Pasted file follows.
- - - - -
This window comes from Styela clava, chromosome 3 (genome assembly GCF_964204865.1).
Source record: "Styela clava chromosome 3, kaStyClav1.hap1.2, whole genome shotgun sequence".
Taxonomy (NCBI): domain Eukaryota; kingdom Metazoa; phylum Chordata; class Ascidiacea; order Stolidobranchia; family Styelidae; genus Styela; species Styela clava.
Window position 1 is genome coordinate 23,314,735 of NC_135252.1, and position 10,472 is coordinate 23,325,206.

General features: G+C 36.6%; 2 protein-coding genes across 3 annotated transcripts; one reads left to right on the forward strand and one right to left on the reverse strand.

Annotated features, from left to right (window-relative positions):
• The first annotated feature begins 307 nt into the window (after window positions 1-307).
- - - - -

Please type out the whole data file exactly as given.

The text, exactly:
This window comes from Styela clava, chromosome 3 (genome assembly GCF_964204865.1).
Source record: "Styela clava chromosome 3, kaStyClav1.hap1.2, whole genome shotgun sequence".
Taxonomy (NCBI): domain Eukaryota; kingdom Metazoa; phylum Chordata; class Ascidiacea; order Stolidobranchia; family Styelidae; genus Styela; species Styela clava.
Window position 1 is genome coordinate 23,314,735 of NC_135252.1, and position 10,472 is coordinate 23,325,206.

General features: G+C 36.6%; 2 protein-coding genes across 3 annotated transcripts; one reads left to right on the forward strand and one right to left on the reverse strand.

Annotated features, from left to right (window-relative positions):
• The first annotated feature begins 307 nt into the window (after window positions 1-307).